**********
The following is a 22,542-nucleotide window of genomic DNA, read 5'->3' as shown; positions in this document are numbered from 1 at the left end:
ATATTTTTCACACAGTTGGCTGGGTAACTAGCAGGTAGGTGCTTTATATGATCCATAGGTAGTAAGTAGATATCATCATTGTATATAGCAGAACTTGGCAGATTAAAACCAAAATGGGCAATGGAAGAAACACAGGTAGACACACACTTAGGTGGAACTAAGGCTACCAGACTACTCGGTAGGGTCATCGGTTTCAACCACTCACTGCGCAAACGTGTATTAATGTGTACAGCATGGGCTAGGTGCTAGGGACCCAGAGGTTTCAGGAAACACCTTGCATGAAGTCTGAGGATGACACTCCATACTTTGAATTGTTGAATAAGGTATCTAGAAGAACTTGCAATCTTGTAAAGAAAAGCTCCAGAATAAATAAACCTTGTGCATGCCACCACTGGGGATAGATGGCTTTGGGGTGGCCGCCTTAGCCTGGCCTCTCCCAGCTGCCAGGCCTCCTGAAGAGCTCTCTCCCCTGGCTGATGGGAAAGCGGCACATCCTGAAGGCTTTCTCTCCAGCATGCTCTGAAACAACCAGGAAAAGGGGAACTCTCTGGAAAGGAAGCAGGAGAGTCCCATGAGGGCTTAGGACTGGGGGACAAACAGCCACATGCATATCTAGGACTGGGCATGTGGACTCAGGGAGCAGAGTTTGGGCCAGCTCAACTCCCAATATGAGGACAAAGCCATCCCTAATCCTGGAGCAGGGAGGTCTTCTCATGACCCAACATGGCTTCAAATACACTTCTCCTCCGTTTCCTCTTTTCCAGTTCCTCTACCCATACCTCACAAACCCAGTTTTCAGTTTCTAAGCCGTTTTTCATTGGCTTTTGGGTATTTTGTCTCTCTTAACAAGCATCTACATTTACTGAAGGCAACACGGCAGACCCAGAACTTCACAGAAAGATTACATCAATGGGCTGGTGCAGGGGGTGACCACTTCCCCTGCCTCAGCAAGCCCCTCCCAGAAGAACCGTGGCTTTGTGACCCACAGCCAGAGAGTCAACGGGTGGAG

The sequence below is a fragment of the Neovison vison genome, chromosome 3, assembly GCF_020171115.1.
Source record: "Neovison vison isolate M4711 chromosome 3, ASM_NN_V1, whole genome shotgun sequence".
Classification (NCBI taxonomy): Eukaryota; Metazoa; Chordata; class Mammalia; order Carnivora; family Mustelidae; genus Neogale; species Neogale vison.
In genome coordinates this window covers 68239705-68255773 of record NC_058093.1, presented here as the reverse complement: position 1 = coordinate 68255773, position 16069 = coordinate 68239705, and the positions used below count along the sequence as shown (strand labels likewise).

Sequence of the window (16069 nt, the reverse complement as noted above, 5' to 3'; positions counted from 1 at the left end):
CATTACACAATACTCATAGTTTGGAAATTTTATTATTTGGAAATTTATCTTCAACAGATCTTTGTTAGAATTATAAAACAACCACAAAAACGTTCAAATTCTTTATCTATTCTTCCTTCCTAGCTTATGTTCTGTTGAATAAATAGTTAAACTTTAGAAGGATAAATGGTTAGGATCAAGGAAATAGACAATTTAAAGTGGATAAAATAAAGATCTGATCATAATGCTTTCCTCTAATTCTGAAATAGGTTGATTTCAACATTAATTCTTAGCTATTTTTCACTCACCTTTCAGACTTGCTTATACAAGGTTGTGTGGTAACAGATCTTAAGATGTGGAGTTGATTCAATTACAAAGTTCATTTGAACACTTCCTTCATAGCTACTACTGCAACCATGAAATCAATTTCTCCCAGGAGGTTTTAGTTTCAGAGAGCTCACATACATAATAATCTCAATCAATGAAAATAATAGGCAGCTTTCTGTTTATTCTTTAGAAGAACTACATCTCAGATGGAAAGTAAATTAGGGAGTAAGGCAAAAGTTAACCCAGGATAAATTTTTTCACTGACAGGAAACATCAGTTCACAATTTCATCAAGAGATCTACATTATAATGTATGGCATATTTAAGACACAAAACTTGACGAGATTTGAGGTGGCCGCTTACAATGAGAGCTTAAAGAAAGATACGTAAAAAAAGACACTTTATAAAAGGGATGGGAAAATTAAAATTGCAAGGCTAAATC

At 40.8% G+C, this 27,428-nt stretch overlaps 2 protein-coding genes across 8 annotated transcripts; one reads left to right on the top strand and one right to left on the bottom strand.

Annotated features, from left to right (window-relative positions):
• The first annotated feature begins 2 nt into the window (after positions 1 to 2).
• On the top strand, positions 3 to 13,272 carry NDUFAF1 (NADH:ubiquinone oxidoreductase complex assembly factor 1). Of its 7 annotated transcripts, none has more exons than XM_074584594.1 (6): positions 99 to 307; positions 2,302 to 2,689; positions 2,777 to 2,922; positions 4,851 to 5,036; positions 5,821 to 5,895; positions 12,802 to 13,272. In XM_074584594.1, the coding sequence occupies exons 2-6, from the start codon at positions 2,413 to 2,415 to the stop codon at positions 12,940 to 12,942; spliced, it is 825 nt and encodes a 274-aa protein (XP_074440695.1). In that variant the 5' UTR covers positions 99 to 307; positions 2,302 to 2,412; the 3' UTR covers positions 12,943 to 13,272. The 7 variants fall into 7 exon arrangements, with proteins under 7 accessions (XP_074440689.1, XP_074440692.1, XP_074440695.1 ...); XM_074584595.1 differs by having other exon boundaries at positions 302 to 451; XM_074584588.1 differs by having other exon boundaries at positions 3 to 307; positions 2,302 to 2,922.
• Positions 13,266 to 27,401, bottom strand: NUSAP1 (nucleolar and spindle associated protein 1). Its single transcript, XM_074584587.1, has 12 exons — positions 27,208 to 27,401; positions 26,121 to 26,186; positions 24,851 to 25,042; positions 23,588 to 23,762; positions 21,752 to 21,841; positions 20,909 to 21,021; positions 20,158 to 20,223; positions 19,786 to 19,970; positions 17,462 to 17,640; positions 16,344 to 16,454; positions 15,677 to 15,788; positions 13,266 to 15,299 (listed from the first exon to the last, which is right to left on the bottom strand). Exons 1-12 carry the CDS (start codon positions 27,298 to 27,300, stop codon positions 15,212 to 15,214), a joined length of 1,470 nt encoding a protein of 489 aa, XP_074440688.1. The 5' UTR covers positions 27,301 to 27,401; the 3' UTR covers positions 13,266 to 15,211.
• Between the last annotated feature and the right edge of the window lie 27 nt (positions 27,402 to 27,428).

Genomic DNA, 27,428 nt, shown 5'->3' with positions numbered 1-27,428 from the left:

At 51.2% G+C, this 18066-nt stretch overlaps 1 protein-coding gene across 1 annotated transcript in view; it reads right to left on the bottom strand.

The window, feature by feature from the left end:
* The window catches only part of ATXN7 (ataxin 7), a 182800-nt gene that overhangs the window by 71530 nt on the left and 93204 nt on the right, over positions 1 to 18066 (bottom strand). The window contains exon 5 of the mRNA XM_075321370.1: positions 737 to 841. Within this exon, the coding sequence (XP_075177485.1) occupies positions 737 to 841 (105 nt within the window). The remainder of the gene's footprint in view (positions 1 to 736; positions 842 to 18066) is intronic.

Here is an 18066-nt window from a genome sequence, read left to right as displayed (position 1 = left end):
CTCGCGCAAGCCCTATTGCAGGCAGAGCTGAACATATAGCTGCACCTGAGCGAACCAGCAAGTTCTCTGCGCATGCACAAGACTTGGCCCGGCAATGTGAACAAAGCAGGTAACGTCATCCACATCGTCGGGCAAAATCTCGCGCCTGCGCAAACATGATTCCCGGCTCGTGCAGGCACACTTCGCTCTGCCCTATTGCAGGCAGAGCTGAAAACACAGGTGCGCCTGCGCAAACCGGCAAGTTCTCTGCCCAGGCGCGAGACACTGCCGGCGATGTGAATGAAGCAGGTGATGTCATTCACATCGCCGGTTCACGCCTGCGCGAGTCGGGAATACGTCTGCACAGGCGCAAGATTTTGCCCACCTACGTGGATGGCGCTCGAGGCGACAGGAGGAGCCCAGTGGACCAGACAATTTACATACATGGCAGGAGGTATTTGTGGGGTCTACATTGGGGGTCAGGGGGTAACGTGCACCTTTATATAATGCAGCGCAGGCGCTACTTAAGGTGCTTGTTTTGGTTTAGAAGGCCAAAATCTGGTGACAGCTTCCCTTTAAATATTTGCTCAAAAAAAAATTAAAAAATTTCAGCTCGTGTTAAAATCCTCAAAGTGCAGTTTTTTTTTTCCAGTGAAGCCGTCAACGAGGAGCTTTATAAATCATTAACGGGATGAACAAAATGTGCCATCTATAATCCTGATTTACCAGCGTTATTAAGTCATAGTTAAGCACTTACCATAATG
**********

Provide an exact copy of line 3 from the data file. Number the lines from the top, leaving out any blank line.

The sequence below is a fragment of the Neovison vison genome, chromosome 3, assembly GCF_020171115.1.